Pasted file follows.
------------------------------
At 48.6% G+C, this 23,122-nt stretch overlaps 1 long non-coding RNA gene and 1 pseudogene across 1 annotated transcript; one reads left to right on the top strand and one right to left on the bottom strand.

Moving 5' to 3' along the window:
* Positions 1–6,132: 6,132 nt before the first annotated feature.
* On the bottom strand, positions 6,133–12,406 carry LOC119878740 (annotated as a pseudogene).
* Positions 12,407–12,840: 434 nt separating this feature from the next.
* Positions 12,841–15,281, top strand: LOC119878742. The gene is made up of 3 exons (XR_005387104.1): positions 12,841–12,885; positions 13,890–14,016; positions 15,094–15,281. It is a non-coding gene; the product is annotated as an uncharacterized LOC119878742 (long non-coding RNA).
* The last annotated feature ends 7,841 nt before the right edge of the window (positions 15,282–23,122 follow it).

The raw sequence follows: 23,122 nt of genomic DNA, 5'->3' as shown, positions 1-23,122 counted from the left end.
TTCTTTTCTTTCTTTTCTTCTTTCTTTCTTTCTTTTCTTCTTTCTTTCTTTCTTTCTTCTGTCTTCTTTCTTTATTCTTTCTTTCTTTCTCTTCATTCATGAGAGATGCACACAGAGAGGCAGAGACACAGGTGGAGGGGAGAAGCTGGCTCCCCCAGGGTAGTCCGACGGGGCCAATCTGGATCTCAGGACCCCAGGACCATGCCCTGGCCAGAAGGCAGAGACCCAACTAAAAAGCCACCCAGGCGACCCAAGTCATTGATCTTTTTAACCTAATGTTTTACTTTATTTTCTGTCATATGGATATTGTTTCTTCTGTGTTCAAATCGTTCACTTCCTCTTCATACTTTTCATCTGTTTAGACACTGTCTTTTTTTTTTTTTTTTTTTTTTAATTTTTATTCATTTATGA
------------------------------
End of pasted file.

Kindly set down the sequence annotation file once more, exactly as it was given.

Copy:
At 48.6% G+C, this 23,122-nt stretch overlaps 1 long non-coding RNA gene and 1 pseudogene across 1 annotated transcript; one reads left to right on the top strand and one right to left on the bottom strand.

Moving 5' to 3' along the window:
* Positions 1–6,132: 6,132 nt before the first annotated feature.
* On the bottom strand, positions 6,133–12,406 carry LOC119878740 (annotated as a pseudogene).
* Positions 12,407–12,840: 434 nt separating this feature from the next.
* Positions 12,841–15,281, top strand: LOC119878742. The gene is made up of 3 exons (XR_005387104.1): positions 12,841–12,885; positions 13,890–14,016; positions 15,094–15,281. It is a non-coding gene; the product is annotated as an uncharacterized LOC119878742 (long non-coding RNA).
* The last annotated feature ends 7,841 nt before the right edge of the window (positions 15,282–23,122 follow it).

The raw sequence follows: 23,122 nt of genomic DNA, 5'->3' as shown, positions 1-23,122 counted from the left end.
TTCTTTTCTTTCTTTTCTTCTTTCTTTCTTTCTTTTCTTCTTTCTTTCTTTCTTTCTTCTGTCTTCTTTCTTTATTCTTTCTTTCTTTCTCTTCATTCATGAGAGATGCACACAGAGAGGCAGAGACACAGGTGGAGGGGAGAAGCTGGCTCCCCCAGGGTAGTCCGACGGGGCCAATCTGGATCTCAGGACCCCAGGACCATGCCCTGGCCAGAAGGCAGAGACCCAACTAAAAAGCCACCCAGGCGACCCAAGTCATTGATCTTTTTAACCTAATGTTTTACTTTATTTTCTGTCATATGGATATTGTTTCTTCTGTGTTCAAATCGTTCACTTCCTCTTCATACTTTTCATCTGTTTAGACACTGTCTTTTTTTTTTTTTTTTTTTTTTAATTTTTATTCATTTATGA